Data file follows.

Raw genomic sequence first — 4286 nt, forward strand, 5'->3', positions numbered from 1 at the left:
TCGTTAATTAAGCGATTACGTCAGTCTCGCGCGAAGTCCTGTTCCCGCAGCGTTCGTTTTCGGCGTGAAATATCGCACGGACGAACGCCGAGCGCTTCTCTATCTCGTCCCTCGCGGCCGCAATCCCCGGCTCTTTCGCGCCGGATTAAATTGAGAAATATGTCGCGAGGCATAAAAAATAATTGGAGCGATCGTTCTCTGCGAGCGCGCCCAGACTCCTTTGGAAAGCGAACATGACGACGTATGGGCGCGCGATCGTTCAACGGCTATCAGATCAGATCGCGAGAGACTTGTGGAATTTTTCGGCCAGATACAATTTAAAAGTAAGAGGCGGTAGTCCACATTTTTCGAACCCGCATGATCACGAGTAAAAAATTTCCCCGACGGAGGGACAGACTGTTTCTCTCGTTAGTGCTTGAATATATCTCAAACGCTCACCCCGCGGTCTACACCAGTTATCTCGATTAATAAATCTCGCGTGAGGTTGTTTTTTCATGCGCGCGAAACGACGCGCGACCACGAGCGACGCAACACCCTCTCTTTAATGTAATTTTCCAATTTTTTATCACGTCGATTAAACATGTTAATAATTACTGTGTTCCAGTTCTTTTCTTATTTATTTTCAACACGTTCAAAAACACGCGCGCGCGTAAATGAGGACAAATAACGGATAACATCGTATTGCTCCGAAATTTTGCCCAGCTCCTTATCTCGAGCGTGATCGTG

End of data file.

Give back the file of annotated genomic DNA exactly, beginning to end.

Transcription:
Raw genomic sequence first — 4286 nt, forward strand, 5'->3', positions numbered from 1 at the left:
TCGTTAATTAAGCGATTACGTCAGTCTCGCGCGAAGTCCTGTTCCCGCAGCGTTCGTTTTCGGCGTGAAATATCGCACGGACGAACGCCGAGCGCTTCTCTATCTCGTCCCTCGCGGCCGCAATCCCCGGCTCTTTCGCGCCGGATTAAATTGAGAAATATGTCGCGAGGCATAAAAAATAATTGGAGCGATCGTTCTCTGCGAGCGCGCCCAGACTCCTTTGGAAAGCGAACATGACGACGTATGGGCGCGCGATCGTTCAACGGCTATCAGATCAGATCGCGAGAGACTTGTGGAATTTTTCGGCCAGATACAATTTAAAAGTAAGAGGCGGTAGTCCACATTTTTCGAACCCGCATGATCACGAGTAAAAAATTTCCCCGACGGAGGGACAGACTGTTTCTCTCGTTAGTGCTTGAATATATCTCAAACGCTCACCCCGCGGTCTACACCAGTTATCTCGATTAATAAATCTCGCGTGAGGTTGTTTTTTCATGCGCGCGAAACGACGCGCGACCACGAGCGACGCAACACCCTCTCTTTAATGTAATTTTCCAATTTTTTATCACGTCGATTAAACATGTTAATAATTACTGTGTTCCAGTTCTTTTCTTATTTATTTTCAACACGTTCAAAAACACGCGCGCGCGTAAATGAGGACAAATAACGGATAACATCGTATTGCTCCGAAATTTTGCCCAGCTCCTTATCTCGAGCGTGATCGTG